Prague, 6 November 1997 (RFE/RL) -- It is one of those post Cold War paradoxes that the United States and Iran could find themselves in a bidding war for a fleet of aging Soviet fighter jets.
But that is exactly what recently happened. And earlier this week, the Pentagon (U. S. Department of Defense) announced with barely concealed glee that it had beaten Tehran to the punch. The deal has been signed and the United States is now the owner of 21 Soviet era MiG-29s -- practically the entire Moldovan air force.
The first question that may spring to mind is "why?" U.S. Defense Secretary William Cohen told reporters on Tuesday that the primary reason Washington wanted the jets was to prevent them from falling into Iranian hands. Pentagon officials say negotiations began in February after the Moldovan government informed the U.S. that Iran had expressed interest in buying its newly decomissioned airforce.
It is not every day that a country decides to liquidate its entire airforce and despite Moldova's small size, its military arsenal was quite impressive, due to the fact that it once formed part of the USSR's western boundary. Immediately after the fall of the Soviet Union in late 1991, Chisinau laid claim to most of the military hardware located on its territory, including the fighter jets parked on its airfields.
These included 14 MiG-29Cs, jets capable of carrying and launching nuclear missiles that military experts compare to the U.S.-built F-16 or F-18. But Moldova soon found it lacked the money to maintain its fleet, so it offered it up for sale.
To the Iranians, whose most advanced fighter jets are F-14s that the Shah purchased from the United States in the 1970s, the planes offered by Moldova would have meant a significant upgrade. The Pentagon was keen not to see Tehran obtain them, but it was also not going to let an opportunity pass to acquire its first MiG-29Cs at unprecedented discount.
So, secret negotiations began in earnest. Under a program to encourage Russia and other former Soviet republics to dismantle weapons systems and prevent them from falling into the hands of so-called "rogue states," the U.S. Congress in 1993 gave the Pentagon broad authority to help destroy such equipment, or, when easier, to simply buy it. The program was used by the United States in 1994, for example, to purchase more than half-a-ton of weapons-grade uranium from Kazakhstan.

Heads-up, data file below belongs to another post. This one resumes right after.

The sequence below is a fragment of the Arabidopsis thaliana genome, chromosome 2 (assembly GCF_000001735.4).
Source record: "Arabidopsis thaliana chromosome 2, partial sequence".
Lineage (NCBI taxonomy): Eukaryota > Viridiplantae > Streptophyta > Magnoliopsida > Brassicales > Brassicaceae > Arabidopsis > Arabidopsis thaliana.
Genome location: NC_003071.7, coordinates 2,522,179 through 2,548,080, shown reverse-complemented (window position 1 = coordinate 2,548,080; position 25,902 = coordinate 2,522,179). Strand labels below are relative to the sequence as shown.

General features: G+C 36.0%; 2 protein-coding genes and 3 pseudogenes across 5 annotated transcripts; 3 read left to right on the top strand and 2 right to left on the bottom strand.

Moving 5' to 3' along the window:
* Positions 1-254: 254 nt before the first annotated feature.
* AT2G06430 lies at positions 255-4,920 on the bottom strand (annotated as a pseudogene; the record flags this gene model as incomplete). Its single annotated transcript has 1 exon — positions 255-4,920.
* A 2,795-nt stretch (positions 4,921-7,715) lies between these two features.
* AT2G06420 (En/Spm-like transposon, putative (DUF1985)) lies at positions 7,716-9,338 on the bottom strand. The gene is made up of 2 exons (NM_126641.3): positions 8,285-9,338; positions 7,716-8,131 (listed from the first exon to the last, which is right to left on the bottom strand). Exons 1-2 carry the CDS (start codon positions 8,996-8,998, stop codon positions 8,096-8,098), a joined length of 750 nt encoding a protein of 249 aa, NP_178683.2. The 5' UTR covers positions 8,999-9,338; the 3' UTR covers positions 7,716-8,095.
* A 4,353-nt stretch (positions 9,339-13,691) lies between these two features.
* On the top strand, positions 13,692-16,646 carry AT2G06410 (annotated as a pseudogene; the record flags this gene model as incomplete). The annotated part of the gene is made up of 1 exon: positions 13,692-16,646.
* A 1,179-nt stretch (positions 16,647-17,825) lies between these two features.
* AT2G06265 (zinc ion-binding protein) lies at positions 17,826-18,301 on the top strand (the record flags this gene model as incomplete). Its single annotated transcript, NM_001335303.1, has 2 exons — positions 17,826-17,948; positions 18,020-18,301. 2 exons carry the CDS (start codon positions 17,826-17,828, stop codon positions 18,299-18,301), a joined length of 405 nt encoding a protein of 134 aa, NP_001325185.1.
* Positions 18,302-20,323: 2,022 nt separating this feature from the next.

This summer, the Pentagon and Moldova signed a Cooperative Threat Reduction agreement that authorized the U.S. government to purchase the MiG jets from Moldova.
Last month, the deal was sealed. The decision was officially announced on Tuesday. Moscow was informed only a day before.
According to the terms of the contract, the U.S. and Moldova agreed to keep the purchase price secret. But on Wednesday, Moldovan Finance Minister Valeriu Chitan told reporters that the state budget "will gain $40 million from the deal." Although he declined to say whether this was the total amount paid by the U.S. for the jets, his statement unleashed a flurry of speculation. A high-ranking member of Moldova's parliamentary committee on defense and security was reported (Reuters) as saying the deal was worth $80 million, with half the amount to be paid in cash and half in ammunition and other equipment.
Even at that price, the United States will have obtained the MiGs at an incredible bargain, since the world market rate for a single such jet can reach as high as $30 million.
Due to concerns about their lack of maintenance, U.S. military experts are disassembling the jets and transporting them to the United States aboard military cargo planes. But once there, the jets will be re-assembled. And, as Cohen noted in his talk to reporters, they will be carefully studied by Pentagon experts and likely flown by U.S. pilots during practice missions.